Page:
Neither were as successful as they anticipated. The migrants sent there weren’t taught how to grow local crops so would plant lowland crops with predictable failure. Malaria was a problem, and subsidizes for the migrants would sometimes run out before their farms were self-sufficient. But the local minorities groups usually helped the newcomers and people would learn from their mistakes. Some died, but half of the first wave of pioneers to my home state of Iowa died, too, from summer diseases and winter freezes.
Most of his data came from interviewing senior citizens who had participated in the migration, either has migrants or cadres. In the appendix he explains that a quantitative study is hindered by inaccurate record keeping. Early on, villages paid their taxes as a collective based upon population, so had incentive to lie about their numbers, and later on many cadres were more concerned about looking good on paper than the future needs of sociologists. His first chapter is mostly about the amusing difficulty of finding a particular village because its name had changed over time, conflicting stories about its location, and the road conditions.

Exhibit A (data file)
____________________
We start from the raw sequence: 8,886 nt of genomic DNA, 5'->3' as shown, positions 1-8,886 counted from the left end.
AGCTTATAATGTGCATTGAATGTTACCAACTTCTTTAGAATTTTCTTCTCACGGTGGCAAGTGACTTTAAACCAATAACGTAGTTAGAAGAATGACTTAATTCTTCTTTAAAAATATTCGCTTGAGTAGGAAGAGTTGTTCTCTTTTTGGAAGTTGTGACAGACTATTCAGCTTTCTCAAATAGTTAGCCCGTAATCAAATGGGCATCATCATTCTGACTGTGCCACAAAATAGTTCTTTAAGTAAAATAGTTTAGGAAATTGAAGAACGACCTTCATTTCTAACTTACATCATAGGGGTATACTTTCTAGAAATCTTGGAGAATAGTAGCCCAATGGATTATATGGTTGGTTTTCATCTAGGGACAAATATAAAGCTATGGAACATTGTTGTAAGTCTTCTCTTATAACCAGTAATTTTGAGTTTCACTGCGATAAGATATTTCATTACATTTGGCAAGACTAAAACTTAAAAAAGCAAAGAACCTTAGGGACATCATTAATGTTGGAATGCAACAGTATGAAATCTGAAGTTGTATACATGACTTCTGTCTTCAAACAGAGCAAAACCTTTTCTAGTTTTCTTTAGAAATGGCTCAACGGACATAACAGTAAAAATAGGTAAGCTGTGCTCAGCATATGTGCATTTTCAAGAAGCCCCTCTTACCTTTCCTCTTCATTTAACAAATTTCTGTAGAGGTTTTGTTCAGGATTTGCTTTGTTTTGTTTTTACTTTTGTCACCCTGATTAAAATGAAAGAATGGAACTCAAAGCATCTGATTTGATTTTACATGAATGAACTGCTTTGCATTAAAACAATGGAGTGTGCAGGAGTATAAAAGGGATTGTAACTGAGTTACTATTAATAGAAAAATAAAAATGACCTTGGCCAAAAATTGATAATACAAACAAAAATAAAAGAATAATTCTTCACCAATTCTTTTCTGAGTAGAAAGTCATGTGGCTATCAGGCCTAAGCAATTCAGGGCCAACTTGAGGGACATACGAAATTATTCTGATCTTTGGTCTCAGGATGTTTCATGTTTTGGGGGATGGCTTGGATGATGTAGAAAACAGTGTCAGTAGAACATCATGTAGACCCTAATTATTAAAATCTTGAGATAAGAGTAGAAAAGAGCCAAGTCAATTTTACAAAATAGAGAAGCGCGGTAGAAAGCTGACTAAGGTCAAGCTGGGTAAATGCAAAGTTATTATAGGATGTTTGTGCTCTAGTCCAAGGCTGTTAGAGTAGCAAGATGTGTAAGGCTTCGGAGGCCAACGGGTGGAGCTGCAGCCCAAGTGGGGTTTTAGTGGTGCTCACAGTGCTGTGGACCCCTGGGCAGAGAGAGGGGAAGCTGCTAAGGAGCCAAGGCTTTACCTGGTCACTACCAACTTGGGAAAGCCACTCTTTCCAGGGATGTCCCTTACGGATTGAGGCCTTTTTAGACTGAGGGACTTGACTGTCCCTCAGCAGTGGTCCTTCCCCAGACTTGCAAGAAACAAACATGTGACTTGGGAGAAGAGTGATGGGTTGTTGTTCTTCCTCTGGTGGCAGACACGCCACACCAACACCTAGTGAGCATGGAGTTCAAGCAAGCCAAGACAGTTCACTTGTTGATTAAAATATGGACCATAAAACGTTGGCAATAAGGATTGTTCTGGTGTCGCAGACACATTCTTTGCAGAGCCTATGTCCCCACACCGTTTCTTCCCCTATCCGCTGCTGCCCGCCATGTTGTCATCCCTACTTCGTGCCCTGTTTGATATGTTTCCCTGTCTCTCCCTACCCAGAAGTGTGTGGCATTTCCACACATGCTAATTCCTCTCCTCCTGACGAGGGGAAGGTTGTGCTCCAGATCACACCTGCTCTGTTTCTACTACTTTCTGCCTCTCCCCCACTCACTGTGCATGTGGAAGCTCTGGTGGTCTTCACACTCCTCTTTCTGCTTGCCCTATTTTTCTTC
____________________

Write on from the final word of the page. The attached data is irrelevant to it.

Many Vietnamese ask me if I see any difference between themselves and Chinese, and now I do have an answer, not just from this book but a couple of Vietnamese novels I’ve read (in translation). I think Vietnamese are more concerned with consensus than Chinese are. They want to talk things out and come to general agreement. In the Vietnamese Communist Party, cadres were considered better at their jobs if they managed by persuasion than ordered by fiat.